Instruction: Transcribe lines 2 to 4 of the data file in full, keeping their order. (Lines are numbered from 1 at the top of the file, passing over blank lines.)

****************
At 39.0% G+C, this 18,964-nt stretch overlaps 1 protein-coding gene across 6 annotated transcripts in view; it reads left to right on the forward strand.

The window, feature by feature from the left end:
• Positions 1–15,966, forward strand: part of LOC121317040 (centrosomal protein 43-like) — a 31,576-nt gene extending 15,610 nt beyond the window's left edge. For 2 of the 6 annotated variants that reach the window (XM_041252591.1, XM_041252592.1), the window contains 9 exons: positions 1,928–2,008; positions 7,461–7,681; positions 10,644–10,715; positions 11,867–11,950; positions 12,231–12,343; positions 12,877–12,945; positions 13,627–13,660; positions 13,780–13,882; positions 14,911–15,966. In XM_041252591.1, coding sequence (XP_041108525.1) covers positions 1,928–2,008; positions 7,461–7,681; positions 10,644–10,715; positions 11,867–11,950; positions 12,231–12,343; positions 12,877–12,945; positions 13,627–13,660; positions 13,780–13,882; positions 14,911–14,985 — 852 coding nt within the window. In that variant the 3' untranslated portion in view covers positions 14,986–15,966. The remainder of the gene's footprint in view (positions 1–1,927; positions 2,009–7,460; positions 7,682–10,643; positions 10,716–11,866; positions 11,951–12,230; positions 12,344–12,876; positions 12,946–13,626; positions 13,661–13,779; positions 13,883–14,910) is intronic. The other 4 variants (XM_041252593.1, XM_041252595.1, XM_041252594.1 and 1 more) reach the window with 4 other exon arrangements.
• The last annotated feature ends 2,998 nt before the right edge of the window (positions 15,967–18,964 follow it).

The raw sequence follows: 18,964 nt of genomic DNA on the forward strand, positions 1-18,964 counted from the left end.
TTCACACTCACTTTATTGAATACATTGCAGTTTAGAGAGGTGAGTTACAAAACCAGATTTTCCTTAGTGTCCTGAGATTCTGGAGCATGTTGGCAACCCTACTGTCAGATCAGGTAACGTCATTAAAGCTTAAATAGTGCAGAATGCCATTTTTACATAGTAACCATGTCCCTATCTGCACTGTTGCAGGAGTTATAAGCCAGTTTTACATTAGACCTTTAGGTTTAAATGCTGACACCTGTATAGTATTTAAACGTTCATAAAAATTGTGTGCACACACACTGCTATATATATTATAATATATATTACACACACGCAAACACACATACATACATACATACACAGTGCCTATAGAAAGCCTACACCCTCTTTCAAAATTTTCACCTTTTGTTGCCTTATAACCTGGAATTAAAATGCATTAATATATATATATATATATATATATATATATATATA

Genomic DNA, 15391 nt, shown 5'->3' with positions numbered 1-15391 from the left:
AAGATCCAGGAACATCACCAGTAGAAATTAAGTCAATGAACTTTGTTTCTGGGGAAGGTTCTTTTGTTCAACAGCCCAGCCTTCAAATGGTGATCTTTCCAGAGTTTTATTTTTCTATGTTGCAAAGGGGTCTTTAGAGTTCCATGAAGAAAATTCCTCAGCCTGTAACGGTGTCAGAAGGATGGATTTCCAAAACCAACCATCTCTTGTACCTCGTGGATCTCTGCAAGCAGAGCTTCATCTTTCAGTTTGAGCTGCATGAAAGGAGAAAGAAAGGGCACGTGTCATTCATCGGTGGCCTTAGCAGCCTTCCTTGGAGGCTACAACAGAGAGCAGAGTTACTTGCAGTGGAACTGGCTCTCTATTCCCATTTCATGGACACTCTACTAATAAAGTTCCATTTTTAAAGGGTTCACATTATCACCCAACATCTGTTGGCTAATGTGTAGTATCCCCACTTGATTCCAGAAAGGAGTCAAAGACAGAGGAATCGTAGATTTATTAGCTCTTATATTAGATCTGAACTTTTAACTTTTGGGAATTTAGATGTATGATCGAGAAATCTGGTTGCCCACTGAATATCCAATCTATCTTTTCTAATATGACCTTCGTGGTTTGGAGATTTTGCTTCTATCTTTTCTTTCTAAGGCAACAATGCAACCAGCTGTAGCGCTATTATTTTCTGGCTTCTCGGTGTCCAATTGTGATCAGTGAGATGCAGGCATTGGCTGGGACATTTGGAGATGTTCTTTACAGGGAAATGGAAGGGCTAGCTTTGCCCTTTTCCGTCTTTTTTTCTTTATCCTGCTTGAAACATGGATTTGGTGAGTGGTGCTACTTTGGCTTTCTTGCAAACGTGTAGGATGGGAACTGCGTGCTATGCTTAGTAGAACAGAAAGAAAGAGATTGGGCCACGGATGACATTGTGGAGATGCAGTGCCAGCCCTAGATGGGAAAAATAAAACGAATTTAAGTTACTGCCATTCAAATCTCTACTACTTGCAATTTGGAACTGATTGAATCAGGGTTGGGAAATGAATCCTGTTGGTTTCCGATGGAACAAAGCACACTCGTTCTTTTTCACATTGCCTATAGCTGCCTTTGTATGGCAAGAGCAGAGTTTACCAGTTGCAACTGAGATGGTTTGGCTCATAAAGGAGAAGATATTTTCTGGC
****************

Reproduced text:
The window, feature by feature from the left end:
• Positions 1–15,966, forward strand: part of LOC121317040 (centrosomal protein 43-like) — a 31,576-nt gene extending 15,610 nt beyond the window's left edge. For 2 of the 6 annotated variants that reach the window (XM_041252591.1, XM_041252592.1), the window contains 9 exons: positions 1,928–2,008; positions 7,461–7,681; positions 10,644–10,715; positions 11,867–11,950; positions 12,231–12,343; positions 12,877–12,945; positions 13,627–13,660; positions 13,780–13,882; positions 14,911–15,966. In XM_041252591.1, coding sequence (XP_041108525.1) covers positions 1,928–2,008; positions 7,461–7,681; positions 10,644–10,715; positions 11,867–11,950; positions 12,231–12,343; positions 12,877–12,945; positions 13,627–13,660; positions 13,780–13,882; positions 14,911–14,985 — 852 coding nt within the window. In that variant the 3' untranslated portion in view covers positions 14,986–15,966. The remainder of the gene's footprint in view (positions 1–1,927; positions 2,009–7,460; positions 7,682–10,643; positions 10,716–11,866; positions 11,951–12,230; positions 12,344–12,876; positions 12,946–13,626; positions 13,661–13,779; positions 13,883–14,910) is intronic. The other 4 variants (XM_041252593.1, XM_041252595.1, XM_041252594.1 and 1 more) reach the window with 4 other exon arrangements.
• The last annotated feature ends 2,998 nt before the right edge of the window (positions 15,967–18,964 follow it).